[swift-evolution] Proposal: Universal dynamic dispatch for method calls

Chris Lattner clattner at apple.com
Sun Dec 13 15:18:55 CST 2015

> On Dec 12, 2015, at 3:36 PM, Slava Pestov <spestov at apple.com> wrote:
>> On Dec 11, 2015, at 11:45 PM, Chris Lattner via swift-evolution <swift-evolution at swift.org> wrote:
>> 3. C++: C++ is a step up from C in terms of introducing dynamism into the model with virtual functions.   Sadly, C++ also provides a hostile model for static optimizability - the existence of placement new prevents a lot of interesting devirtualization opportunities, and generally makes the compiler’s life difficult.
> Interesting, I haven’t heard that placement new is problematic before. What are the problems involved (feel free to reply off-list). Is it legal to use placement new to replace an existing instance and change its vtable pointer or do aliasing rules prohibit that?

It looks like there was a recent discussion on reddit that explained more:

>> The upshot of this is that Swift isn’t squarely in either of the static or dynamic camps: it aims to provide a very predictable performance model (someone writing a bootloader or firmware can stick to using Swift structs and have a simple guarantee of no dynamic overhead or runtime dependence)
> To be fair, we still emit implicit heap allocations for value types whose size isn’t known. So your boot loader will have to avoid generics (and non- at noescape closures), at least :-)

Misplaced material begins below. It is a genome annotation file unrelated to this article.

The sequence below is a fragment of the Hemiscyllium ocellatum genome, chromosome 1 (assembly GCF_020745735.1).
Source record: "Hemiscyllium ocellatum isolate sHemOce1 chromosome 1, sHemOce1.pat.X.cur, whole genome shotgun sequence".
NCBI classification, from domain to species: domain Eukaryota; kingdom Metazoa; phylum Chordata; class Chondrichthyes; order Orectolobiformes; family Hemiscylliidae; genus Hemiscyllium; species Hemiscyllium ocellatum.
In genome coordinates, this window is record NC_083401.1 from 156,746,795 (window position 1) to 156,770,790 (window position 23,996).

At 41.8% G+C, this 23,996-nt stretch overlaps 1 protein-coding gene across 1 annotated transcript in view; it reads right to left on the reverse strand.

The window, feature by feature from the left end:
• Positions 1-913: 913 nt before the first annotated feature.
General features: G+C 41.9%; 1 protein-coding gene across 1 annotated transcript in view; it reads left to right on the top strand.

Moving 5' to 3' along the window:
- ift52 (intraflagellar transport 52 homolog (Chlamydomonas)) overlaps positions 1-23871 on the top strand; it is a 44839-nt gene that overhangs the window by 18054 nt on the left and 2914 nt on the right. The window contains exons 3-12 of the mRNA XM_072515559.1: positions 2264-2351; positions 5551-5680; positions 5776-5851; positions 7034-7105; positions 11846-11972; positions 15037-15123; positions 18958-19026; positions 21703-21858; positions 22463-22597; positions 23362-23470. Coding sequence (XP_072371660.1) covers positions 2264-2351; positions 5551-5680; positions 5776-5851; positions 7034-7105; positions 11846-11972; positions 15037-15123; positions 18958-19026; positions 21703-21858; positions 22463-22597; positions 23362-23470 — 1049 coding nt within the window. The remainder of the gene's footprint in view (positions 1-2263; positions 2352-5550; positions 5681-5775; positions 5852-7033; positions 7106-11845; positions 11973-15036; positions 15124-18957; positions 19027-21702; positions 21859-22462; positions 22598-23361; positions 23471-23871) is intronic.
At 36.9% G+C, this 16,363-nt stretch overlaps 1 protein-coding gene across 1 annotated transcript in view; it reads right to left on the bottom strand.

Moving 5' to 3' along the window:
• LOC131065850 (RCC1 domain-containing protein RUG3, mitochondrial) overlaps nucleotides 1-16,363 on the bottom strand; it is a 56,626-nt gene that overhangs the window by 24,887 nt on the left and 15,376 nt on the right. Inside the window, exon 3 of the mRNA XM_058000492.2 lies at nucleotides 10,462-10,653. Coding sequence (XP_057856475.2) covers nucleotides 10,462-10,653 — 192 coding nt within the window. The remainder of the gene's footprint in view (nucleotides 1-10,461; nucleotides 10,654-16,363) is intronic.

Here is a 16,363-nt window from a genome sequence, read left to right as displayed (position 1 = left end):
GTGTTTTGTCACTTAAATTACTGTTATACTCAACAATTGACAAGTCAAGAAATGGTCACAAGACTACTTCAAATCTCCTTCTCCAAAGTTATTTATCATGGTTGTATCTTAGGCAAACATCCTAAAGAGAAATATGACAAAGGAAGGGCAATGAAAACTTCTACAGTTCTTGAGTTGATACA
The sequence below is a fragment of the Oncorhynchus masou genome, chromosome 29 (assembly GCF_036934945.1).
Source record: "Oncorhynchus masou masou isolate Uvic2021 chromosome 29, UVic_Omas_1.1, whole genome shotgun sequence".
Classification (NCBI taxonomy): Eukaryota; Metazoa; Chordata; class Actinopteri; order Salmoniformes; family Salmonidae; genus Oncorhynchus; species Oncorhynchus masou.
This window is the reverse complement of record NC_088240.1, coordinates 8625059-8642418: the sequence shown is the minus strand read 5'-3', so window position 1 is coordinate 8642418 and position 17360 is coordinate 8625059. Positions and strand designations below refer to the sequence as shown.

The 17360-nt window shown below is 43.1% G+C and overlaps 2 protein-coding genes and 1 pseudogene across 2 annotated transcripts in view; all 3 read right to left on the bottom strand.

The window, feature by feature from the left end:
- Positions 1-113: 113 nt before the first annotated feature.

Yes.  I would expect such system code to be built in a mode that would warn or error when any of these occurred.  These are all statically knowable situations.

> Actually, for code within a single module, are we always able to fully instantiate all generics?

We have the mechanics & design to do that, but I don’t thing we have any user-visible way to expose it. There is certainly more to be done in any case.

>> Finally, while it is possible that a JIT compiler might be interesting someday in the Swift space, if we do things right, it will never be “worth it” because programmers will have enough ability to reason about performance at their fingertips.  This means that there should be no Java or Javascript-magnitude "performance delta" sitting on the table waiting for a JIT to scoop up.  We’ll see how it works out long term, but I think we’re doing pretty well so far.
> JITs can teach us a lot about optimizing for compile time though, which would help REPL usage, tooling and scripting.

Absolutely.  I’m not anti-JIT at all, and in fact our REPL and #! script mode use a JIT (as I’m sure you know).

I was trying to convey that building a model that depends on a JIT for performance means it is very difficult to practically target spaces where a JIT won’t work (e.g. because of space constraints).  If you have a model that doesn’t rely on a JIT, then a JIT can provide value add.


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